Dyson has lost a high-profile legal battle aimed at tearing up European energy labelling rules.
The domestic appliance inventor mounted his legal challenge at the European Court of Justice, arguing that as efficiency tests were conducted under dust-less laboratory environments they did not give a true picture of likely real world gains.
Dyson has made great play of his own bagless range of vacuum cleaners, pointing out that they do not lose suction even as they fill with dirt – unlike other devices which still use bags.
In its ruling the court actually agreed with Dyson that the current testing regime was flawed, but dismissed the case on the grounds that Dyson had failed to come up with a realistic alternative testing regime that would produce ‘reliable, accurate and reproducible’ results.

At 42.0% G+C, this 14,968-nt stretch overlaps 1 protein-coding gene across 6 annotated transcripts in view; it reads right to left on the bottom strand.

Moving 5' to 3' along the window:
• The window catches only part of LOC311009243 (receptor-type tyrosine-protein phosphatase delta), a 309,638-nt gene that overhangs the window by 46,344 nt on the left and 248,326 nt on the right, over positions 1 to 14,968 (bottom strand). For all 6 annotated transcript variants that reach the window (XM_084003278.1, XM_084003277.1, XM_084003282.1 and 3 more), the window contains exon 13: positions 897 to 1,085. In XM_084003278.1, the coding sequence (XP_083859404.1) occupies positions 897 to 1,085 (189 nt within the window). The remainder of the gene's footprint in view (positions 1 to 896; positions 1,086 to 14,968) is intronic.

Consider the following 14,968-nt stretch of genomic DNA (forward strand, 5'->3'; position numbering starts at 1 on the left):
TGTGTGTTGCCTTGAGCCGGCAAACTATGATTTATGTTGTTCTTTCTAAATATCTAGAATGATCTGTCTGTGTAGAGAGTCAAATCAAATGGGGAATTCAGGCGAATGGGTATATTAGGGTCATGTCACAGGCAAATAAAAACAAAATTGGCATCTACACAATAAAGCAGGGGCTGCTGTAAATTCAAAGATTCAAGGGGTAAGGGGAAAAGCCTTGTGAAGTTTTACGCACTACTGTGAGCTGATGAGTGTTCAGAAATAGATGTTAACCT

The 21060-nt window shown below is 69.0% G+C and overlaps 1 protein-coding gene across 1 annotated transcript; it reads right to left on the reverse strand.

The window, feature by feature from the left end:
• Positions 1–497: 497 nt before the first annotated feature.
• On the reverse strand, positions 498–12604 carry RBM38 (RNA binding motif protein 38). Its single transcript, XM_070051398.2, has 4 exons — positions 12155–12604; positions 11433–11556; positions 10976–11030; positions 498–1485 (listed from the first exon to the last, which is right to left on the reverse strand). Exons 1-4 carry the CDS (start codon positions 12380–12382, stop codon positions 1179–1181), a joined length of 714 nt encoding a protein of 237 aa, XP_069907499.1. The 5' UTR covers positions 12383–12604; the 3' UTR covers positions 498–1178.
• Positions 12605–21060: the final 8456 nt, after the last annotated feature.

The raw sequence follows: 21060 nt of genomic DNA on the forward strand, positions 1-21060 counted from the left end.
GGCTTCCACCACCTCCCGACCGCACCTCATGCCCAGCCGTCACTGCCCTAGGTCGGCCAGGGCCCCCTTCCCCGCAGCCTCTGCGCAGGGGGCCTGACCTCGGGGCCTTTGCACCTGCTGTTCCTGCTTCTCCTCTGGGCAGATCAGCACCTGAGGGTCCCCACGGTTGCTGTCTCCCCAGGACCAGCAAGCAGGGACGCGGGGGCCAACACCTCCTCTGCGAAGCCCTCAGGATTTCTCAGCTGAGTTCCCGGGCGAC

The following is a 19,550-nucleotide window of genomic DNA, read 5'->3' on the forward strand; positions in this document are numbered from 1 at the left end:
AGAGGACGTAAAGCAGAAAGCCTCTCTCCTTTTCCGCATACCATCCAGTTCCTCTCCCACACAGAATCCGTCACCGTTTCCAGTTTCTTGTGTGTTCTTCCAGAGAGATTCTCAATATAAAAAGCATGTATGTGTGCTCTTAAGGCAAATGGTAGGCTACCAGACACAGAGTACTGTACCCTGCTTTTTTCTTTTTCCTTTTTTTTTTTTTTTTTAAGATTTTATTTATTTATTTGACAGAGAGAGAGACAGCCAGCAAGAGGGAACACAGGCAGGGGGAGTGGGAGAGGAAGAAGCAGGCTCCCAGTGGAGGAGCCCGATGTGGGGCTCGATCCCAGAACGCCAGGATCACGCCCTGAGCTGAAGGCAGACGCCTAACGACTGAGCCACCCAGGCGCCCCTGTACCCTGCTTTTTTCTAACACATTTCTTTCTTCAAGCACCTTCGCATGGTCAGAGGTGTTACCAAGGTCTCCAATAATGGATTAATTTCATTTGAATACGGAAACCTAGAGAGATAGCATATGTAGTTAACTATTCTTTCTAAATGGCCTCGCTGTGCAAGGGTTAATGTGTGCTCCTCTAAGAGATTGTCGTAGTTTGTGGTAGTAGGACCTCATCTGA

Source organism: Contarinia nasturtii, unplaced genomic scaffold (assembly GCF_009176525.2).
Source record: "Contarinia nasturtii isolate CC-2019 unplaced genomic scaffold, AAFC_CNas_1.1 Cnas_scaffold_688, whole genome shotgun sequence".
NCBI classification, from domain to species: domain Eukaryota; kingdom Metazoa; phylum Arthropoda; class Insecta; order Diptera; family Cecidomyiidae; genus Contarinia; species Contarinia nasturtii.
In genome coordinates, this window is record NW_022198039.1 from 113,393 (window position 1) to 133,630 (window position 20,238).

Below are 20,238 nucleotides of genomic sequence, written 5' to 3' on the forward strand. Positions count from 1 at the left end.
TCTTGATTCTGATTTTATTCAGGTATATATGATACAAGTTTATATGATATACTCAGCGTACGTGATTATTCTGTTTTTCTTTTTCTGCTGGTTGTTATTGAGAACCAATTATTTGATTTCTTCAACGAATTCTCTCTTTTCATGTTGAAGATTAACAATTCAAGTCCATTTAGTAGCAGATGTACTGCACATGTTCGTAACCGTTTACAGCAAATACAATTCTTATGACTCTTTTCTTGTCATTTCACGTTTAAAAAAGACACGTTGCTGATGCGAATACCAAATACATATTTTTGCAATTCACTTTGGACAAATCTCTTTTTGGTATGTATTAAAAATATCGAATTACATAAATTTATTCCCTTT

In a statement Dyson said: “It is deplorable that the ECJ endorses tests that don’t attempt to represent in-home use, and we believe this is causing consumers to be misled.
“By this judgment, the ECJ has given its support to unrepresentative tests devised by the commission with a small group of European manufacturers, which in our view disregards the interests of consumers in Europe. The judgment is all the more surprising in view of the revelations about car testing in the VW scandal, where the tests do not reflect real life usage.”
Dyson claimed that independent testing of devices manufactured by Bosch and Siemens showed that they could draw up to 1600W of power in the home when filled with dust – despite being certified to require just 750W of power in the lab.